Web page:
Today's news

October 3, 2002

Universities fear vast numbers affected in A-level regrading
Universities are growing increasingly frustrated that despite two reports into the A-level grading row no one can tell them how many students have been unfairly denied places. The university authorities expressed dismay yesterday that there was still no clear idea of the full extent of the problem. Students who qualify for a regrade are expected to be informed by the Universities and Colleges Admissions Service, the organisation that administers university applications. Those whose grades improve enough to qualify for the offer of a university place that had been missed before will also be told who to contact if they wish to take up the original offer.
( Times )

Inquiry chief widens scale of A-level review
Tens of thousands of students will have their A-level grades reviewed after the independent inquiry into this year's results found problems were far worse than it had initially forecast. Mike Tomlinson, heading the inquiry, said there were good reasons to examine grades awarded in units of the new two-tier A-levels in about 26 subjects - not the 12 he predicted last week. New exam panels will review more than 300,000 exam "modules" administered principally by the Oxford and Cambridge and RSA board - but with a few from Edexcel and the Assessment and Qualifications Authority.
( Financial Times, Daily Mail, Times, Guardian, Daily Telegraph, Independent )

Chaos of exams 'not fault of board'

The exam board executive who found himself at the centre of the A-level marking insisted yesterday he had done nothing wrong or unusual in setting grade boundaries for this year's papers. But in his first interview since the furore began more than a fortnight ago, Ron McLone, chief executive of the Oxford, Cambrige and RSA Board (OCR), threw light on the chaos surrounding the introduction of the A-level curriculum two years ago. Neither the government nor the regulator, the Qualifications and Curriculum Authority, had explained how much harder the second part of the new A level (the A2 exam) should be compared with the AS level. The boards thought that the A2 should be marked more critically.
( Guardian )

A-level debacle will not deflect us from education reform, says Morris

Estelle Morris, the embattled education secretary, yesterday attempted to put the A-level fiasco behind her by placing herself in the vanguard of Tony Blair's public service reforms. She apologised for the A-level debacle, saying "we must make sure this never happens again", but made clear that this would not distract the government from pushing ahead with its reform programme. "I have made my choice, I have chosen ambition and reform over caution and settling for second best, " she said.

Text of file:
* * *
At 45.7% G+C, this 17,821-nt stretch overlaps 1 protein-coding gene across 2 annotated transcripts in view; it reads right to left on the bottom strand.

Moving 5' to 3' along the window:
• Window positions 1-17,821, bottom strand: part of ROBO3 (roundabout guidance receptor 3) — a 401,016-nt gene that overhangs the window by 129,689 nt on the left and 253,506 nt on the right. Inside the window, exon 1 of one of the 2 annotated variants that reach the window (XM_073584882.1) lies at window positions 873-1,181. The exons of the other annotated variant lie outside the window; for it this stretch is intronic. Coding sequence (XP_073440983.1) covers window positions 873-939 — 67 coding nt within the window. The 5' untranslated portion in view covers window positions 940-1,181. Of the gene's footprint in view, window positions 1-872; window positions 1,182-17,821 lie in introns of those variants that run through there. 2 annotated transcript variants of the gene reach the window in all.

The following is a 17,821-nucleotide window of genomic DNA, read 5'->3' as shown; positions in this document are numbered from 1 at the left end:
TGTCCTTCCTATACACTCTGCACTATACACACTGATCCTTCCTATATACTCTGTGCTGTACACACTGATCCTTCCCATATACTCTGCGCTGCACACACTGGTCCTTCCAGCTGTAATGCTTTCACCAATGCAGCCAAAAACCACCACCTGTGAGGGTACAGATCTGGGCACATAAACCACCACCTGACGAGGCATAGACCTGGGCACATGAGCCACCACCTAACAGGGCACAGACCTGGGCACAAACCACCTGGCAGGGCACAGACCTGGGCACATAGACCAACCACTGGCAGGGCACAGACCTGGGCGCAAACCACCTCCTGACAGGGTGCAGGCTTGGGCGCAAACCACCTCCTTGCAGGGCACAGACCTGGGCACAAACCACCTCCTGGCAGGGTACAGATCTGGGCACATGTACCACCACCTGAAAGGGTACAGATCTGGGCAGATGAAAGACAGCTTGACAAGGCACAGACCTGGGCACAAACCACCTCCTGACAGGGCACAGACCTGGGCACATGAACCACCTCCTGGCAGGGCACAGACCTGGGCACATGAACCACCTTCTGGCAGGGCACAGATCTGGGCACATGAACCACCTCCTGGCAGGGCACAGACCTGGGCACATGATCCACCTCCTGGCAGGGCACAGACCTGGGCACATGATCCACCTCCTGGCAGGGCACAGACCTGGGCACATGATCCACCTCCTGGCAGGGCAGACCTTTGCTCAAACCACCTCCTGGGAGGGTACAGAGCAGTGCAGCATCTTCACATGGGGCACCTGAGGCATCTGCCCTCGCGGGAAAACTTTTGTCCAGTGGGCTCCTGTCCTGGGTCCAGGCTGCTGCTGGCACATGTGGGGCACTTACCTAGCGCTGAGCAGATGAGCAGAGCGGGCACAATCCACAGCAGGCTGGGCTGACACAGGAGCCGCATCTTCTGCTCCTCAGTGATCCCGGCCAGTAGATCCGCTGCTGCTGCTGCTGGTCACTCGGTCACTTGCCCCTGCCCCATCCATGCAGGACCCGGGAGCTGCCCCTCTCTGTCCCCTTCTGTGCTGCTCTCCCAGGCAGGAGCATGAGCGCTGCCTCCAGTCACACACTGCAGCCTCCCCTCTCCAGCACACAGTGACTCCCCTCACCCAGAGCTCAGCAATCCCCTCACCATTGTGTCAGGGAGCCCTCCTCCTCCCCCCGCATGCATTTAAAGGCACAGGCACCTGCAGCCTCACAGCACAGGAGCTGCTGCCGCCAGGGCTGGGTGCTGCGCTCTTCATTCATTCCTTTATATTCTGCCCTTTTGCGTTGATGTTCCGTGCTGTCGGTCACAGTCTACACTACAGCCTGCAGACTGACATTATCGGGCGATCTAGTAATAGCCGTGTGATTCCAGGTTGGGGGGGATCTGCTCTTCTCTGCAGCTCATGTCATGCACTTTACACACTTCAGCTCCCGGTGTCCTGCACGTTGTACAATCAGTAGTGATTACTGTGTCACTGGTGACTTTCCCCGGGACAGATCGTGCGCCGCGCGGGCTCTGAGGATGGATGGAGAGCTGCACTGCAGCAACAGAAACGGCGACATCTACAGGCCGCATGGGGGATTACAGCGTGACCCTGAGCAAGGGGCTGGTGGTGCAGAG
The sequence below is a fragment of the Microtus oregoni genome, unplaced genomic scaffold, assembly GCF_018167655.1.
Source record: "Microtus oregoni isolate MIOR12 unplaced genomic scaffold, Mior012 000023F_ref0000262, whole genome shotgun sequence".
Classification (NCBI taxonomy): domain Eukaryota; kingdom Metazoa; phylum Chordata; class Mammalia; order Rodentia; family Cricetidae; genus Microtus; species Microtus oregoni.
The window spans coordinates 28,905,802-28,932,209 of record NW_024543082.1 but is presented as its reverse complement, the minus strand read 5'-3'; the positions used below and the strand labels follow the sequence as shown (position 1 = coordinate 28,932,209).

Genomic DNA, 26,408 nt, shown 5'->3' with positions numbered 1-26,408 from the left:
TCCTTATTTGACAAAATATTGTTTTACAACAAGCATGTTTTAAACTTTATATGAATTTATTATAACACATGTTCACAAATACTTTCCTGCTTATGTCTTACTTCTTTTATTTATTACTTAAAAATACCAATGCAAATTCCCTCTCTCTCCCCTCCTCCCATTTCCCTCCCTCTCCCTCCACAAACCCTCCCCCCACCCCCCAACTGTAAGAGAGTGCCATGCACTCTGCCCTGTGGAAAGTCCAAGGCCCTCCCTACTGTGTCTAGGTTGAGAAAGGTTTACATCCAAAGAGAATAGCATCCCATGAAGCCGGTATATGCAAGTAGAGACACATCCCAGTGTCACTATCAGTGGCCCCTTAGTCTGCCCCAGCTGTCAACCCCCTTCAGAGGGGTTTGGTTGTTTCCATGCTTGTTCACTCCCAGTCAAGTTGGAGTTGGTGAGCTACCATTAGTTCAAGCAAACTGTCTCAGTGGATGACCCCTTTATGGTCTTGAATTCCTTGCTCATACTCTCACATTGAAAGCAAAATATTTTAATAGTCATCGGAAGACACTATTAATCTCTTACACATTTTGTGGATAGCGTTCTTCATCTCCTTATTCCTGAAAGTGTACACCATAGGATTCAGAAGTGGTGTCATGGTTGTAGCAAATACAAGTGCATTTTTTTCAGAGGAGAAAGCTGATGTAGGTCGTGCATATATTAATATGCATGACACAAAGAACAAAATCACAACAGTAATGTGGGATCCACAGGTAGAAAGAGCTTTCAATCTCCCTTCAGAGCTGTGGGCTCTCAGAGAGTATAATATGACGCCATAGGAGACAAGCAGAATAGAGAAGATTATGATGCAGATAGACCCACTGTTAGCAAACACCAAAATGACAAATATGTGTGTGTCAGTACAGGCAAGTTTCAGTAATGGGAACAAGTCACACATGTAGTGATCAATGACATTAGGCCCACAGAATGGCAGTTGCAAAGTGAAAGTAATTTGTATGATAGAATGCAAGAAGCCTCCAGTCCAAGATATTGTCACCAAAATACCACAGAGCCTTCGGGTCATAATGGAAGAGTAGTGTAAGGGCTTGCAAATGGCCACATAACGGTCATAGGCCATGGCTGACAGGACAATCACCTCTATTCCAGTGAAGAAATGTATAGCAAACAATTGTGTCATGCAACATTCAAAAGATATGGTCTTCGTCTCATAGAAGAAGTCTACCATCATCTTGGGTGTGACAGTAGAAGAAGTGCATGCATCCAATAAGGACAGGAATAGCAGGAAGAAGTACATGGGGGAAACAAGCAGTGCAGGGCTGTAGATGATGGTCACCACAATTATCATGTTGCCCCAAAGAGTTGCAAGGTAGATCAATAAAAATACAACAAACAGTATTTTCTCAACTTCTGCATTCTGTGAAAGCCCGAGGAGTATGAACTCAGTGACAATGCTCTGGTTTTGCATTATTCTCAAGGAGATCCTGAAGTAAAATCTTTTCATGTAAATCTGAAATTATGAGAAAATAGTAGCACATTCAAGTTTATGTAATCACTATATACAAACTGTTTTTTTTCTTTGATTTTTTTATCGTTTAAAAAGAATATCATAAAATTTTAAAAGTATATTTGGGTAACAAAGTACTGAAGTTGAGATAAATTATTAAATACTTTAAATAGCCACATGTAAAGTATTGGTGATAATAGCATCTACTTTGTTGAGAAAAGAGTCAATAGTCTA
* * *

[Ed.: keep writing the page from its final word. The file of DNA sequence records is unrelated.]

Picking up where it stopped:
( Financial Times )

Gene breakthrough could cure malaria

Scientists say they have cracked the genetic code of both the mosquito and the tiny parasite it carries that causes malaria. The findings are the result of a massive international effort involving more than 250 researchers in ten countries, led by the Wellcome Trust Sanger Institute in Cambridgeshire and the Institute for Genomic Research and Stanford University in America. They are published today in Nature and Science .
( Daily Mail, Times, Financial Times, Guardian, Daily Telegraph, Independent )

Bedbugs bite back in Britain

A report in today's News Scientist magazine reveals that there has been a huge leap in bedbug infestations in recent years. The number reported to local councils has more than quadrupled each year for the past five years. The Medical Entomology Centre at Cambridge believes one reason for the bugs' resurgence is the massive increase in travel to countries where they remain a problem. The explosion in cases is also being aided by the growing popularity of car boot sales and central heating in the home.
( Daily Mail, Daily Telegraph, Independent )

Despite the feminists, wives feel wedded bliss

Marriage makes both sexes happy, according to an Australian psychologist from La Trobe University, Melbourne. His research overturns studies that suggested that wives suffered while husbands thrived. The study lends weight to a growing feeling among scientists that earlier studies were either wrong or biased by the women's liberation movement, or that women have become happier within marriage in the past 30 years.
( Daily Telegraph )

Breast cancer study finds self-examination is useless

Hope that regular self-examination of the breasts might protect women against dying from breast cancer was finally extinguished yesterday by a huge study that demonstrated it was useless. Findings from the 11-year survey of 266,000 women in Shanghai were published in the US Journal of the National Cancer Institute .
( Independent )

Robots advancing on the lawns of the world

Sales of domestic robots that mow the lawn, vacuum the carpet or clean the windows are expected to explode in the next three years, according to the latest world robotics survey published today by the United Nations Economic Commission for Europe and the Stockholm-based International Federation of Robotics.
( Financial Times )

Sleuth promises to solve riddle of lost Van Eyck

An anonymous Belgian art detective is promising to solve one of the world's great art mysteries tomorrow by revealing the whereabouts of a 15th-century Flemish masterpiece stolen in 1934. The amateur sleuth, who identifies himself only as D.U.A., has tantalised Belgium over the past week with internet claims that he has solved the enigma. The target of the hunt is a panel from the Adoration of the Lamb , the huge altarpiece in the Saint Bavon Cathedral in Ghent.
( Times )

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